There should be no illusion of quick fixes or miracle paths towards responding to these problems. The agriculture sector will need to address these challenges. If the wider objective of alleviating rural poverty and food insecurity is to be realized, practical actions must be taken to ensure that small scale farmers receive the full package of support they need to benefit from agriculture. The first step to take would be to promote price subsidies on farm inputs. The quantity and quality of farm inputs are key factors that would determine the quantity and quality of produce during harvest. Governments should be able to supply small-scale farmers with inputs such as hybrid seeds and fertilizers at subsidized prices. This supply should be at least be readily available at all times so that immediately after harvest, farmers would be able to purchase them from the proceeds of the harvest and have them ready for the next season. Research shows that for $1 paid in fertilizer, the average farmer would reap $1.70 worth of extra maize (approximately 70% increase). This would go a long way in enhancing food security in those communities while also uplifting their lives out of poverty.
Another area of concern is the lack of a financial infrastructure to support small-scale farmers. Many African economies are receiving global recognition due to their innovations and entrepreneurship activities in the fintech space. However, for most of these organizations, the Achilles heel remains the inability to cap into the small-scale farmers livelihoods and raise them out of poverty. The private sector should look into ways to find practical solutions to mitigate the risk that small-scale farmers are exposed to and provide credit and capital at affordable rates. It is quite clear that most of the small-scale farmers do not yet feel very comfortable with what the market is willing to offer, plus they bear unacceptable levels of risk. However, a possible way would be to bundle these financial products to farm inputs such that once a farmer purchases a fertilizer for instance, he/she is eligible to receive support from these financial products. For instance, in Ghana, farmers were offered weather insurance, where a large subsidy of the premium was paid by the government. Almost all farmers who were offered the product took it and were more likely to use fertilizer on their crops and reap more than those who didn’t.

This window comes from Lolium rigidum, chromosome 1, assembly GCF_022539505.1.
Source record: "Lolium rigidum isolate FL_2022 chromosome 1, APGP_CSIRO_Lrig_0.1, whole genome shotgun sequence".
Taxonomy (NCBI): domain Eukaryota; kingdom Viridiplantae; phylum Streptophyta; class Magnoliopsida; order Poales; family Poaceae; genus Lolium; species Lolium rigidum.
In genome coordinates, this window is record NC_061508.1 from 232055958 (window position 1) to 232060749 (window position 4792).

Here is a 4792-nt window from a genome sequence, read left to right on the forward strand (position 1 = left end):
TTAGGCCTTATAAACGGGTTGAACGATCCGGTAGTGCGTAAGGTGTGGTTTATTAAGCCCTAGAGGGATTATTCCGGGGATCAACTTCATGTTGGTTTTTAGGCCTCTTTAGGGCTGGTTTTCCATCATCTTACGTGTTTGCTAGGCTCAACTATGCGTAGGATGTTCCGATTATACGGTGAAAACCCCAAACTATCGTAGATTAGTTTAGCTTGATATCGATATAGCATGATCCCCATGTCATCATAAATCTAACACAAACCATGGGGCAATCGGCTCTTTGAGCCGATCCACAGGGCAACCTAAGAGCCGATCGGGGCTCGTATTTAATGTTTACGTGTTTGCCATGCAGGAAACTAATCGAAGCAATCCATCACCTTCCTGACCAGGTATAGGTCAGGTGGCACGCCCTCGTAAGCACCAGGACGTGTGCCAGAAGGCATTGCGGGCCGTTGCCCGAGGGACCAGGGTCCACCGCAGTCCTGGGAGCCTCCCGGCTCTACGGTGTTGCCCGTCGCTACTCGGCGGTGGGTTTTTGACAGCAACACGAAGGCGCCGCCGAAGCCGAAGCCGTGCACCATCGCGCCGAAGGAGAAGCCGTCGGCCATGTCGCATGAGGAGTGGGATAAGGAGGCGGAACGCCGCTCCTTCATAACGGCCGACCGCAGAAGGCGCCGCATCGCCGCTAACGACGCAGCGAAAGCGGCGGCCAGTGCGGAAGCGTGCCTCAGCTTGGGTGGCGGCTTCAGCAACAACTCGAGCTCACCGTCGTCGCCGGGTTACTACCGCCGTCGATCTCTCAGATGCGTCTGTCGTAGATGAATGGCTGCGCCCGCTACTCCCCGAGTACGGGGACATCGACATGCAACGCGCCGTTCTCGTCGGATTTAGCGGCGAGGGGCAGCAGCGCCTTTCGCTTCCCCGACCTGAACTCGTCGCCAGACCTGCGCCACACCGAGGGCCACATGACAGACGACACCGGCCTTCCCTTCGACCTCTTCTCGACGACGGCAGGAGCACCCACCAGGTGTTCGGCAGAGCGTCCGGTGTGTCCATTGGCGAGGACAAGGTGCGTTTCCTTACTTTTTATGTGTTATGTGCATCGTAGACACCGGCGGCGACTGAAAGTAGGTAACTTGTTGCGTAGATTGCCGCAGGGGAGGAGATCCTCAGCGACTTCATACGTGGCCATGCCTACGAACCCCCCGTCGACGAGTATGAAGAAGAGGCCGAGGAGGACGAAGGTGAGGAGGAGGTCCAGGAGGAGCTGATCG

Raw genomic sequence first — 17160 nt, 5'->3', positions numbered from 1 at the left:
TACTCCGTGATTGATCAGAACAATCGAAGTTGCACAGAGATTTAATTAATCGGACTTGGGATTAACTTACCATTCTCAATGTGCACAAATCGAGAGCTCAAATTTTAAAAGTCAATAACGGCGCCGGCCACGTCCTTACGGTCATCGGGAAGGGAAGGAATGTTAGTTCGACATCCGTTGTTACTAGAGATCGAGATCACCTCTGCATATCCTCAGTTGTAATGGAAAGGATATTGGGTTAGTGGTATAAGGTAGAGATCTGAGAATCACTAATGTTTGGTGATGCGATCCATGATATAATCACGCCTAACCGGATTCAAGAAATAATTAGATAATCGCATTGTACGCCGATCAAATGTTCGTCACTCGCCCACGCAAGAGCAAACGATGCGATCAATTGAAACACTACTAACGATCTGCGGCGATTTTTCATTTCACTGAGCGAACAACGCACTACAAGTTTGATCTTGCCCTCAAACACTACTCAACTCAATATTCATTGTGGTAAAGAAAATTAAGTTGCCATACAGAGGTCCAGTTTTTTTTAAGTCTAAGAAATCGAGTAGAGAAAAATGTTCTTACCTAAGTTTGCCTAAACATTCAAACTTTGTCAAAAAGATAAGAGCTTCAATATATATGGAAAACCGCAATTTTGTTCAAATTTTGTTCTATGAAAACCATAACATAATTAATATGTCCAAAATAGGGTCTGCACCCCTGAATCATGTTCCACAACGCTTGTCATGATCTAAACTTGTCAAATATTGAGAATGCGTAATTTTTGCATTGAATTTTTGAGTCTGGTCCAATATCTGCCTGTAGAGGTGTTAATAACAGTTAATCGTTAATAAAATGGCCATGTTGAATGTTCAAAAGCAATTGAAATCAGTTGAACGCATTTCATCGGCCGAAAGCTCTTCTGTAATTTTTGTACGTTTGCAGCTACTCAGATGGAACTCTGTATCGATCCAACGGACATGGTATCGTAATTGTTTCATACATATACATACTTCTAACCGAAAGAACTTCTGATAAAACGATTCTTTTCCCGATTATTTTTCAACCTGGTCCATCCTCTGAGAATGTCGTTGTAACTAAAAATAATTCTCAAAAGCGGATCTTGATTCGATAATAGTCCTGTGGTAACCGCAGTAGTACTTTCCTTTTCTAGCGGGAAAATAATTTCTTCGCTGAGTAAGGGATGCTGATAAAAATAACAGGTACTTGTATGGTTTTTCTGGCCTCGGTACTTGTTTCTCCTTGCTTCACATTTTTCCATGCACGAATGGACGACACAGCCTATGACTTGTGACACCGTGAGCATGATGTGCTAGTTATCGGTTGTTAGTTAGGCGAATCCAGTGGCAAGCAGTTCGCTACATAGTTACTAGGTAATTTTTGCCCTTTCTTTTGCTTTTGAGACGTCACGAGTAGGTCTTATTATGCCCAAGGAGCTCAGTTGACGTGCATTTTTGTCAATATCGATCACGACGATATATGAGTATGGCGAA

All of these interventions would require investments, dedication and commitment. African governments would need to be quite intentional about this if we are to achieve zero hunger goal by the year 2030. There is a famous proverb that goes like this: ‘Give a man a fish, and he will eat for a day. Teach a man how to fish and you will feed him for a lifetime. But teach him the philosophy behind fishing and he will learn not only to fish, but to hunt and to farm as well.’ The time is now!